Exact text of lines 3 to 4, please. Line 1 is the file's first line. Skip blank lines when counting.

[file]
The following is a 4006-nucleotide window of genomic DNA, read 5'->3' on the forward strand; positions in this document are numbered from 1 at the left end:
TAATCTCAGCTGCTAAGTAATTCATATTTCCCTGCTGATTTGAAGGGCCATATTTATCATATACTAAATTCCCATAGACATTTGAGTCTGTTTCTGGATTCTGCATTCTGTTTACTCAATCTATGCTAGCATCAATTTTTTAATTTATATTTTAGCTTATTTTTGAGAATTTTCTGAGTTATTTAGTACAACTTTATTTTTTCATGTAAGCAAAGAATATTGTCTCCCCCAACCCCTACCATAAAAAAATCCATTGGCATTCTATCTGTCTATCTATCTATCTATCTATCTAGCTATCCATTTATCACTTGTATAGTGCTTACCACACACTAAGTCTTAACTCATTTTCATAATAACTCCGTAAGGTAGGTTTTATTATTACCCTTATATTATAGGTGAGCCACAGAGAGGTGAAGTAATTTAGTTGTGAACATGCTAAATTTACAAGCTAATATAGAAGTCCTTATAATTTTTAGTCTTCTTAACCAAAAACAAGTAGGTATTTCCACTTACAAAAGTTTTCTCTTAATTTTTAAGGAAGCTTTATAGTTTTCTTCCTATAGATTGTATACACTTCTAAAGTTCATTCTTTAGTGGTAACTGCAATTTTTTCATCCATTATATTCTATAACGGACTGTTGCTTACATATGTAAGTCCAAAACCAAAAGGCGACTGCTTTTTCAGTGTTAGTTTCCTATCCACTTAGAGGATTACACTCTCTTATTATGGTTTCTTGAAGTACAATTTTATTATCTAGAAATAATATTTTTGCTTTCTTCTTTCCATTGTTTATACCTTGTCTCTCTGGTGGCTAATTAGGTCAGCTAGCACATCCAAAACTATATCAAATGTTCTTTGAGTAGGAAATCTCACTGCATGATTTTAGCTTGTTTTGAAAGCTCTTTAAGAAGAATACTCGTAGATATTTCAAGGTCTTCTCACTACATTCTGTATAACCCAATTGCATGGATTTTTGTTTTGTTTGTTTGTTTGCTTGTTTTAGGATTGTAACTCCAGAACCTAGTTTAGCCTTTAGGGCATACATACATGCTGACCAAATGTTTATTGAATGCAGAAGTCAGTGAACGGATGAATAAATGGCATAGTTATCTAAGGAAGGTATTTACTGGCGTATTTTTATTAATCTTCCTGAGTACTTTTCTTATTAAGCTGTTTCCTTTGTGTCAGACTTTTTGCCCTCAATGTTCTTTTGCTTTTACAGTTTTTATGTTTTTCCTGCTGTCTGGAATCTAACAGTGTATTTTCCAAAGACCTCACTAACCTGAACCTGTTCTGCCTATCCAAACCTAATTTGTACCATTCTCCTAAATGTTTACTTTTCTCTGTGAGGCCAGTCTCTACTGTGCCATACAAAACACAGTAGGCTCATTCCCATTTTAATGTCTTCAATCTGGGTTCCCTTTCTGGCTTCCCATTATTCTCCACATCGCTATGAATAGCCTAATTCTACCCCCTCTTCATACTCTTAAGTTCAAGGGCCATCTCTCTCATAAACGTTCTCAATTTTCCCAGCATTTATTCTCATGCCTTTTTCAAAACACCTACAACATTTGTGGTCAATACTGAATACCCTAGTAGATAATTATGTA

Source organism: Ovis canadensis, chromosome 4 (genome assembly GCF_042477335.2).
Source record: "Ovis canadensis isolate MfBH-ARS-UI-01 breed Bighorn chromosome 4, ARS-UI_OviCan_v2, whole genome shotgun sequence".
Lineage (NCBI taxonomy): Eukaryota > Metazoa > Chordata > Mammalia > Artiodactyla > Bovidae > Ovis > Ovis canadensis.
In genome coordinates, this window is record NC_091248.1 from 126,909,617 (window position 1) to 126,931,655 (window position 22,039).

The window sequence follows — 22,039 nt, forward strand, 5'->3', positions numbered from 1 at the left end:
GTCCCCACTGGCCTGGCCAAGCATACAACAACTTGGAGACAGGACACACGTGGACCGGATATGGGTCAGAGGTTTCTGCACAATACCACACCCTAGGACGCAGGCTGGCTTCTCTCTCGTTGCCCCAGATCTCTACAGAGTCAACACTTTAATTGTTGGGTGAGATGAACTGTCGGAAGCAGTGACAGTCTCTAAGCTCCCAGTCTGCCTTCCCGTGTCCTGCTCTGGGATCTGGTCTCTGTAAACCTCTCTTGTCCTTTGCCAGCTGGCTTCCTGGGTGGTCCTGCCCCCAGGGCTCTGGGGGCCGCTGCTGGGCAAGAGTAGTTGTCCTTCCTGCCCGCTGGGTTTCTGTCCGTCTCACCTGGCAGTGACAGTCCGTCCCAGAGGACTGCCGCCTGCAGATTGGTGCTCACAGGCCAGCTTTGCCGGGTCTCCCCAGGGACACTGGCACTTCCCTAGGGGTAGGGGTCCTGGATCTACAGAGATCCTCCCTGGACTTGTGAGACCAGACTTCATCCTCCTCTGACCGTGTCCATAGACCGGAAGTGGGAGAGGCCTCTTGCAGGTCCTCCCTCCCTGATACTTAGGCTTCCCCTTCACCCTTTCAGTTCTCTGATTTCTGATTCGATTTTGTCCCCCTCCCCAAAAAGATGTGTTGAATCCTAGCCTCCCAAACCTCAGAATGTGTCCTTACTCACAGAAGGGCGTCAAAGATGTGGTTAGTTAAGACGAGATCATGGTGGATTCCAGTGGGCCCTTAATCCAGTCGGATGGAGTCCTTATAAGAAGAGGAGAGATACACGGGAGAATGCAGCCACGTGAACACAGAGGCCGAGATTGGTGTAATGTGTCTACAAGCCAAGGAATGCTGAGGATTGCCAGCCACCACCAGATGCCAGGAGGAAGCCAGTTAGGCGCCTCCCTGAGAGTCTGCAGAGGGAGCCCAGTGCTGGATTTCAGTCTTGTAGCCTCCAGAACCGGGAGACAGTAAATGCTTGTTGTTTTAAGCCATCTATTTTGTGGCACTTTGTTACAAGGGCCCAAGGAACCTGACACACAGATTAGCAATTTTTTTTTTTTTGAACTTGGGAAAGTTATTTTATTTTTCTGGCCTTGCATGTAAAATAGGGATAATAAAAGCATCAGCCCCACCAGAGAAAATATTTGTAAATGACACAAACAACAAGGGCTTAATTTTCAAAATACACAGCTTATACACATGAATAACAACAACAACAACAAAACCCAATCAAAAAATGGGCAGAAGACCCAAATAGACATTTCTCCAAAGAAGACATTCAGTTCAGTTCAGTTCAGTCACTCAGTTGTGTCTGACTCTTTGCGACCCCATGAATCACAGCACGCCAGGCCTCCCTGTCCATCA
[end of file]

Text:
Source organism: Ovis canadensis, chromosome 4 (genome assembly GCF_042477335.2).
Source record: "Ovis canadensis isolate MfBH-ARS-UI-01 breed Bighorn chromosome 4, ARS-UI_OviCan_v2, whole genome shotgun sequence".